3. Flexion
 used in all side body lifting motions
 bending a joint to decrease the angle between
 provide support in carrying things
two bones or two body parts
 help keep carried items away from the motion
4. Extension
path of the thighs
 straightening and extending of the joint to
2. Biceps
increase the angle between two bones or body
 in front of the upper arm
parts
 help control the motion of the both shoulder and
5. Rotation
elbow joints
 involves moving a body part around an axis
 elbow: biceps are essentially lifting
Types of Muscles  shoulder: help with moving the arms sideways,
forward and upwards
1. Cardiac Muscle
 involved in forearm rotation (e.g. using
 involuntary: operates without any conscious
screwdriver)
control
3. Triceps
 form the walls of the heart
 back of the upper arm
 contracts to circulate the blood
 help stabilize the shoulder joint
2. Smooth/Visceral Muscles
 allow the elbow joint to be straightened
 involuntary
 involved in passing and shooting a basketball
 help with finite movements (e.g. when you write  help propel body forward when walking, running,
or draw) and jumping
4. Pectorals or Pecs 12. Calves
 large chest muscles  key muscles when lifting heels up (when walking,
 involved in many everyday movements (mainly at running, go upstairs)
the shoulder joint)  important for explosive moves (e.g. sprinting,
 provide support in holding objects in front of the jumping)
body 13. Quads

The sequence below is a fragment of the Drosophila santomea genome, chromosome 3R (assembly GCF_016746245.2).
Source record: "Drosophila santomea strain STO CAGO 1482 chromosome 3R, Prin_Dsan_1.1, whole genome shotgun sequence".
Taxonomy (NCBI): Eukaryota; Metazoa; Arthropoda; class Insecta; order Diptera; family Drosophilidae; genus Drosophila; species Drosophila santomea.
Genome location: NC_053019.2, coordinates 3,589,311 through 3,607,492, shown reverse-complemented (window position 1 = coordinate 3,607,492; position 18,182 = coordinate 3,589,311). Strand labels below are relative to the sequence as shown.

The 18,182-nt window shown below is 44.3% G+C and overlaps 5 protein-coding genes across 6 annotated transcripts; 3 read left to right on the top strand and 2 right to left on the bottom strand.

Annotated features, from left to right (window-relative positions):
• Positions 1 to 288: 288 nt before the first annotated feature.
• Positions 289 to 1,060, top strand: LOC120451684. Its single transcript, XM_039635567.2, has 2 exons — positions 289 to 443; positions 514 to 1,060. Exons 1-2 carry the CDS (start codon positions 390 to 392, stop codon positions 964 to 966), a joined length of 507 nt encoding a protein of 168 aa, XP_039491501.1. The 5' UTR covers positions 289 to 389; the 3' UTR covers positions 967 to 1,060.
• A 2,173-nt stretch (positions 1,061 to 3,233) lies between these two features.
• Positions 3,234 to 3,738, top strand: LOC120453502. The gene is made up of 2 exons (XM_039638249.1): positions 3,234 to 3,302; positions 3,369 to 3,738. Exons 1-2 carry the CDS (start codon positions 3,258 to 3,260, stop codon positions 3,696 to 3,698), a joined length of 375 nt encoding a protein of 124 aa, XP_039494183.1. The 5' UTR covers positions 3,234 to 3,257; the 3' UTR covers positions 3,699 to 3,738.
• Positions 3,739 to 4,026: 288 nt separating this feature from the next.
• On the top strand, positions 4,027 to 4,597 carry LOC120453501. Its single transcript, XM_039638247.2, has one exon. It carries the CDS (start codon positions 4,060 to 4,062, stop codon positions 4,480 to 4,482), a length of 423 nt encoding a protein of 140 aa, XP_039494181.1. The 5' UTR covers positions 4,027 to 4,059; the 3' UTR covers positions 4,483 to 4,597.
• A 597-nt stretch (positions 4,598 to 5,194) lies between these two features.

 activated when reaching across the body (e.g.  upper front part of the leg
grab seatbelt; comb hair on the opposite side);  help the legs straighten
 activated when reaching behind (e.g. reaching  key muscle used when go from sitting to
into back pockets; tucking shirt) standing, in walking, jumping, squatting, and
5. Abdominals running
 located below the pecs  help stabilized the knee joint during those
 assist in the breathing process movements
 protect inner organs  key muscle used during hip rotation
 key in twisting motions (e.g. golf swing, looking
behind)
 key part in bending over motions
 maintaining good posture
6. Obliques
 sides of the abdominals
 twisting and bending motions
 help support the spine from the front
 key in keeping good posture
7. Traps
 two large muscles in the upper and middle of the
back
 used to tilt and turn the head and neck
 shrug the shoulders
 provide support when lifting items over the head
8. Lats
 large muscles below the traps
 used in pulling something into the body (e.g.
taking something down from a shelf above the
head)
 heavily involves in many swimming movements
9. Erector Spinae
 deep muscles
 help to extend the spine
 key in posture
 key important in bending forward and sideways
10. Glutes
 butt muscles
 key muscles in the movement of the legs
backwards and sideways
 help maintain balance when walking ang or
running
11. Hamstrings
 upper back part of the legs
 to bend the knees